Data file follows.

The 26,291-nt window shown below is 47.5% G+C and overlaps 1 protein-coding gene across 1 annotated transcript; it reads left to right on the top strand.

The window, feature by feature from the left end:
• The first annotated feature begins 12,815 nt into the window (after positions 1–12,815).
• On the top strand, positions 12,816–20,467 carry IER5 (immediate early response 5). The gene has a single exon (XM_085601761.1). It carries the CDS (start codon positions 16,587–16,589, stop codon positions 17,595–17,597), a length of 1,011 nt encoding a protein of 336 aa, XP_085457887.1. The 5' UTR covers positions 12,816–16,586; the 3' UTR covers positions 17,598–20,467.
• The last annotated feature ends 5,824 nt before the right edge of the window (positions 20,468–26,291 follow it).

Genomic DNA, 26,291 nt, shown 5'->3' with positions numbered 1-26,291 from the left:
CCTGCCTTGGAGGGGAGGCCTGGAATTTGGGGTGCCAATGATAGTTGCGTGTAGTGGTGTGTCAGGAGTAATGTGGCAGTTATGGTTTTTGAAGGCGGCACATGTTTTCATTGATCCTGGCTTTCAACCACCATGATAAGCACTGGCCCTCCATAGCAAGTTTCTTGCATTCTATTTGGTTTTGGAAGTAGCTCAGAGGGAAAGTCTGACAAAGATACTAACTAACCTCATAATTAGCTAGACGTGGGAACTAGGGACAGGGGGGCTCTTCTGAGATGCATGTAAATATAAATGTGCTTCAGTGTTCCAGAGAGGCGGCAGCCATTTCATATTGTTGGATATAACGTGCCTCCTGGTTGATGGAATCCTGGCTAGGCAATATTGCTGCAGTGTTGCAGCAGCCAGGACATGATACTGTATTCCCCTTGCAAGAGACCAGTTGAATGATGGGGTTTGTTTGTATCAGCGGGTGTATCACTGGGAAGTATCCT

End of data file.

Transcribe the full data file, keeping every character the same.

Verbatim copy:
The 26,291-nt window shown below is 47.5% G+C and overlaps 1 protein-coding gene across 1 annotated transcript; it reads left to right on the top strand.

The window, feature by feature from the left end:
• The first annotated feature begins 12,815 nt into the window (after positions 1–12,815).
• On the top strand, positions 12,816–20,467 carry IER5 (immediate early response 5). The gene has a single exon (XM_085601761.1). It carries the CDS (start codon positions 16,587–16,589, stop codon positions 17,595–17,597), a length of 1,011 nt encoding a protein of 336 aa, XP_085457887.1. The 5' UTR covers positions 12,816–16,586; the 3' UTR covers positions 17,598–20,467.
• The last annotated feature ends 5,824 nt before the right edge of the window (positions 20,468–26,291 follow it).

Genomic DNA, 26,291 nt, shown 5'->3' with positions numbered 1-26,291 from the left:
CCTGCCTTGGAGGGGAGGCCTGGAATTTGGGGTGCCAATGATAGTTGCGTGTAGTGGTGTGTCAGGAGTAATGTGGCAGTTATGGTTTTTGAAGGCGGCACATGTTTTCATTGATCCTGGCTTTCAACCACCATGATAAGCACTGGCCCTCCATAGCAAGTTTCTTGCATTCTATTTGGTTTTGGAAGTAGCTCAGAGGGAAAGTCTGACAAAGATACTAACTAACCTCATAATTAGCTAGACGTGGGAACTAGGGACAGGGGGGCTCTTCTGAGATGCATGTAAATATAAATGTGCTTCAGTGTTCCAGAGAGGCGGCAGCCATTTCATATTGTTGGATATAACGTGCCTCCTGGTTGATGGAATCCTGGCTAGGCAATATTGCTGCAGTGTTGCAGCAGCCAGGACATGATACTGTATTCCCCTTGCAAGAGACCAGTTGAATGATGGGGTTTGTTTGTATCAGCGGGTGTATCACTGGGAAGTATCCT